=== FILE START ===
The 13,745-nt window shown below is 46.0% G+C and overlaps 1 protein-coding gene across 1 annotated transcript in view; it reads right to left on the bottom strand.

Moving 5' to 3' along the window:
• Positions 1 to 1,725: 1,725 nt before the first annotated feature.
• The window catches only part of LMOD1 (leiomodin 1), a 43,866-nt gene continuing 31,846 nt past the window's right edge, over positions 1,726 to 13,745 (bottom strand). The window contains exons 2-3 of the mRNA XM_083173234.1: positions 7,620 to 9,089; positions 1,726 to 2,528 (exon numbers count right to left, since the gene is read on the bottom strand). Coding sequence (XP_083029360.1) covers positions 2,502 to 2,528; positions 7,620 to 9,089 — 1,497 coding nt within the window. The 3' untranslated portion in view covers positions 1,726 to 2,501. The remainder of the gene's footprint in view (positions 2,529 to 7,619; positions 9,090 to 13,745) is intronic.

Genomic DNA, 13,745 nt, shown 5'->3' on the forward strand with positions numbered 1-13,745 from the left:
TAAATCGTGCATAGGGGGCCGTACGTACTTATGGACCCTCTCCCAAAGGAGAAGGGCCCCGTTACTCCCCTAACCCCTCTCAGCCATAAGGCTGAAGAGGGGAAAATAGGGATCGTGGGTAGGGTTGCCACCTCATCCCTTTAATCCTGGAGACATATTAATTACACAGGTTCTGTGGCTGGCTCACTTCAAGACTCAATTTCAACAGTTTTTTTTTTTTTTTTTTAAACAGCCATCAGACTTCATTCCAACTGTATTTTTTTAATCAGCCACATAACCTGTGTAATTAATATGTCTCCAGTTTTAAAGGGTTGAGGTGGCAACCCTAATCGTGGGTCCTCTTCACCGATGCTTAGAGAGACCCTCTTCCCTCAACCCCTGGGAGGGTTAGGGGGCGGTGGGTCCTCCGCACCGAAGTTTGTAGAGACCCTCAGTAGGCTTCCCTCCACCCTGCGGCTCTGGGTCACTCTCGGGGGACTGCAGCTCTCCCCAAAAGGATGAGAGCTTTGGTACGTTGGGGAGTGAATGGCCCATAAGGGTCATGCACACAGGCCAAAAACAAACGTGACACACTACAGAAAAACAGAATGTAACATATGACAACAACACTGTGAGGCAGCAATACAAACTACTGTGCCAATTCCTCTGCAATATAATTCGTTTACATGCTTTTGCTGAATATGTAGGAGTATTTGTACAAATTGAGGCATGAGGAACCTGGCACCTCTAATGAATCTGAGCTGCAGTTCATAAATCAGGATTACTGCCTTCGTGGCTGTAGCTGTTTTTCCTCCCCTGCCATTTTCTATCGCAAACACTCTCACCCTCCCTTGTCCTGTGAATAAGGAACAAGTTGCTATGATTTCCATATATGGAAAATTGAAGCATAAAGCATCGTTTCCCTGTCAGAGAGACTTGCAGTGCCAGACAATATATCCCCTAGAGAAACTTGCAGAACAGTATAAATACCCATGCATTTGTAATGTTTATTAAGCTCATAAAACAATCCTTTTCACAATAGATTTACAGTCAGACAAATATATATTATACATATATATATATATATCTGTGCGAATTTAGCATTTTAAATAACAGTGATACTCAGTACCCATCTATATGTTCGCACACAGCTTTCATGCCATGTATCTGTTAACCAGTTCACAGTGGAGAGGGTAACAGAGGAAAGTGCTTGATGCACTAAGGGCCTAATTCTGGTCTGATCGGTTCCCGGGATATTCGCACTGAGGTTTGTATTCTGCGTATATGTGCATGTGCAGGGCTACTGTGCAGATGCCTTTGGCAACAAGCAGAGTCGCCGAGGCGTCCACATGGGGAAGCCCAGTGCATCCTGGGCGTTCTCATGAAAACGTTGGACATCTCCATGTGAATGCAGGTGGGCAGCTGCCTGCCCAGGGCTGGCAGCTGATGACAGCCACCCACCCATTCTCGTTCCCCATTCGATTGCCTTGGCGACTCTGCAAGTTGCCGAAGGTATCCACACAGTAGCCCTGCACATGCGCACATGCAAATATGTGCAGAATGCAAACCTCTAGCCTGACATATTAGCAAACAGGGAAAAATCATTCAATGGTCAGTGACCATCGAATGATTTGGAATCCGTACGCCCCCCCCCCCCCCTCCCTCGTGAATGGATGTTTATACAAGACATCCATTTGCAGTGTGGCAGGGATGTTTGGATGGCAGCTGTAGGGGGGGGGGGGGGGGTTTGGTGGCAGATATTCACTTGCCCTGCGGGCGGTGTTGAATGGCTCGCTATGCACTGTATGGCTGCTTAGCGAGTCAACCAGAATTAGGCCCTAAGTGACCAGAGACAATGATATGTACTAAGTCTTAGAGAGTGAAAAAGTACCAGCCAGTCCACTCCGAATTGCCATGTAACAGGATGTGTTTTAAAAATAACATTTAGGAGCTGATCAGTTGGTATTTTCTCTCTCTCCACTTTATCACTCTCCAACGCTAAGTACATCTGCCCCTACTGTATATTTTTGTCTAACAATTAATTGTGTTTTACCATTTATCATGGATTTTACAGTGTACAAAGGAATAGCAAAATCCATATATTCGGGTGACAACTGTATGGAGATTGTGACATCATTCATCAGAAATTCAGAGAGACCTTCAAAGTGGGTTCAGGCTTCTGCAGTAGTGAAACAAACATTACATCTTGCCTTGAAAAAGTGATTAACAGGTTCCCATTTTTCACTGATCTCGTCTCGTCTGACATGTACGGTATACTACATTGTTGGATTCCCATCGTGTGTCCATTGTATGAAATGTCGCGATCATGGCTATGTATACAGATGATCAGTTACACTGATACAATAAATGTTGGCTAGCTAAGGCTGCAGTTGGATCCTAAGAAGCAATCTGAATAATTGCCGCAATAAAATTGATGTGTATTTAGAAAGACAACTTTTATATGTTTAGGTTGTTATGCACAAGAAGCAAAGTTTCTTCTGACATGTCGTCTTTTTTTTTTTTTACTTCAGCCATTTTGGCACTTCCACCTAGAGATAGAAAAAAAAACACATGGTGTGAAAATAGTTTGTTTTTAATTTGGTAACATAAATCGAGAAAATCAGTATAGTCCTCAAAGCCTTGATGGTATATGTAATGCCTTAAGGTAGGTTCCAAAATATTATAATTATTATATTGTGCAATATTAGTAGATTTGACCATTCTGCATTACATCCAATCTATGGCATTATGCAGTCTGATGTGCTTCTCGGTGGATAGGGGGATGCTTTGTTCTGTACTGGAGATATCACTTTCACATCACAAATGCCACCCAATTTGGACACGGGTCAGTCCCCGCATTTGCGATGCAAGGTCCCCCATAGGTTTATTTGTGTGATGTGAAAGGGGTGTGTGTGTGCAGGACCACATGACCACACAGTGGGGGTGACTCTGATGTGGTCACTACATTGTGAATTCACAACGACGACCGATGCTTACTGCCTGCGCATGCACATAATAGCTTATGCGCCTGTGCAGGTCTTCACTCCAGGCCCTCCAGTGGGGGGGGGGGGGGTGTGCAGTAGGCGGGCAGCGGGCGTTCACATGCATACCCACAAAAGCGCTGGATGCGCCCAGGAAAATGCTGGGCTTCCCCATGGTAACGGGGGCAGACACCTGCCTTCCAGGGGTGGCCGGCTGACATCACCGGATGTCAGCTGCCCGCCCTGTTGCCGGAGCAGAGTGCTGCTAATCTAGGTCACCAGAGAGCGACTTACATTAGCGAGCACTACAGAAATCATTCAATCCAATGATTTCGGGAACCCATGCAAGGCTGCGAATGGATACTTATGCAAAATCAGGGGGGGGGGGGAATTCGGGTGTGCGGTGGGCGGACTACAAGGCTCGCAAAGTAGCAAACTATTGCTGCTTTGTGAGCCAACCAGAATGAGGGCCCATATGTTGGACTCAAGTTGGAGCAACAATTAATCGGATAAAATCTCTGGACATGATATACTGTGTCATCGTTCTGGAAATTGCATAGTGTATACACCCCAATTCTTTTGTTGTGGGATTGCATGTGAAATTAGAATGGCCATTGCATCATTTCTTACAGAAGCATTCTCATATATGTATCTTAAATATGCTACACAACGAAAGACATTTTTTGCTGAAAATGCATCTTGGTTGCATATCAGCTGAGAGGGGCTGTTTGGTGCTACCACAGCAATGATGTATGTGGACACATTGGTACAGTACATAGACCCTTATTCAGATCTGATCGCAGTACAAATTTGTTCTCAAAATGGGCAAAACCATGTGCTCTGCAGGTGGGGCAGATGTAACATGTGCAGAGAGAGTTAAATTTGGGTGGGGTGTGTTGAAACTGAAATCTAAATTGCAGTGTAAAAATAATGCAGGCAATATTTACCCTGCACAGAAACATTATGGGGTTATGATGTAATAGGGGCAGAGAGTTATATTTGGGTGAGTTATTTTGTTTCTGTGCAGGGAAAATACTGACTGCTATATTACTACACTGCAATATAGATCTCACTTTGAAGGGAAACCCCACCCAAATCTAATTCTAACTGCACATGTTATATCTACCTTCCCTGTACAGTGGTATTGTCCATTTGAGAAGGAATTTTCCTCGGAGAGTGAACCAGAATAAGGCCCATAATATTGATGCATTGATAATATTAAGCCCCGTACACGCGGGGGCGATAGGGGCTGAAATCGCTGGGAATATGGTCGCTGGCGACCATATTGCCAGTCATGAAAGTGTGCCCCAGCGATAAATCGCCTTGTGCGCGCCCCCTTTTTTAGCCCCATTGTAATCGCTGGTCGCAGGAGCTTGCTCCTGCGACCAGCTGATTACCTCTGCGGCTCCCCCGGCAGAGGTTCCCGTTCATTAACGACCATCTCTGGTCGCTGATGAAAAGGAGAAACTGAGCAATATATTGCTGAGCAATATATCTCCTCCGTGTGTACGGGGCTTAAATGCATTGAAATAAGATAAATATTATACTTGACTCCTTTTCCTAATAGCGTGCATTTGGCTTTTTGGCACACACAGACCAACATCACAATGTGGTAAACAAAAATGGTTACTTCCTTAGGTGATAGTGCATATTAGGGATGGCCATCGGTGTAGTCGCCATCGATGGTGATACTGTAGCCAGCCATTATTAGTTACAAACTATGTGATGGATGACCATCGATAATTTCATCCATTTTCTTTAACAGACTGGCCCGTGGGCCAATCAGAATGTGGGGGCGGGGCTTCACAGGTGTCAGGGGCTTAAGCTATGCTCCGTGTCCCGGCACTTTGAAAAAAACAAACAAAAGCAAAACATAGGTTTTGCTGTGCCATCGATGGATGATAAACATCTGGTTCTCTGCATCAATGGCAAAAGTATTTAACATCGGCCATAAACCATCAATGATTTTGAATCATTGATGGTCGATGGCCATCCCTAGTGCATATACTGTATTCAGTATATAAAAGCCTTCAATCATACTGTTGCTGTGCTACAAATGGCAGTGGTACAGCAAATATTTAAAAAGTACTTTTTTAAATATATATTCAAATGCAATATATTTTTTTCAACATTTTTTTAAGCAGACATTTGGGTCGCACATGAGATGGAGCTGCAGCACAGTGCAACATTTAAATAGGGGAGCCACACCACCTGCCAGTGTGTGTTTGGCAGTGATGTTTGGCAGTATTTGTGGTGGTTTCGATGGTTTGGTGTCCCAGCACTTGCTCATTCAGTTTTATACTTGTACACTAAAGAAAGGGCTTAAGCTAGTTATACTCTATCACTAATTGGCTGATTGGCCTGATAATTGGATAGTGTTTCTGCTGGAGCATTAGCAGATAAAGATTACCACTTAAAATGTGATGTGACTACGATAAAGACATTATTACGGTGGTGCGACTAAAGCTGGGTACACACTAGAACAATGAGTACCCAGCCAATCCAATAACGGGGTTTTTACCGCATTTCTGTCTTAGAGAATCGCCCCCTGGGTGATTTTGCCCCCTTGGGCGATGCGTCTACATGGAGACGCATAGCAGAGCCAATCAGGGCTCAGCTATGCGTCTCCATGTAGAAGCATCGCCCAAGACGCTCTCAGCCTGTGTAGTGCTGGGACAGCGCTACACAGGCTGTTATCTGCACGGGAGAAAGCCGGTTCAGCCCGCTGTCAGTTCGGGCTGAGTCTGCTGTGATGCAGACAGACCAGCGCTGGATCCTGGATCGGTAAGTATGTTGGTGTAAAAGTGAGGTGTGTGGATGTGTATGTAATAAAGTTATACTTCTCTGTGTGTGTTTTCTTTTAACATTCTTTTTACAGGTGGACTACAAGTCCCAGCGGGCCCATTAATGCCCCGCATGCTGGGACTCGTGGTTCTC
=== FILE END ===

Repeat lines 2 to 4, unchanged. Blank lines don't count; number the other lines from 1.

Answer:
Moving 5' to 3' along the window:
• Positions 1 to 1,725: 1,725 nt before the first annotated feature.
• The window catches only part of LMOD1 (leiomodin 1), a 43,866-nt gene continuing 31,846 nt past the window's right edge, over positions 1,726 to 13,745 (bottom strand). The window contains exons 2-3 of the mRNA XM_083173234.1: positions 7,620 to 9,089; positions 1,726 to 2,528 (exon numbers count right to left, since the gene is read on the bottom strand). Coding sequence (XP_083029360.1) covers positions 2,502 to 2,528; positions 7,620 to 9,089 — 1,497 coding nt within the window. The 3' untranslated portion in view covers positions 1,726 to 2,501. The remainder of the gene's footprint in view (positions 2,529 to 7,619; positions 9,090 to 13,745) is intronic.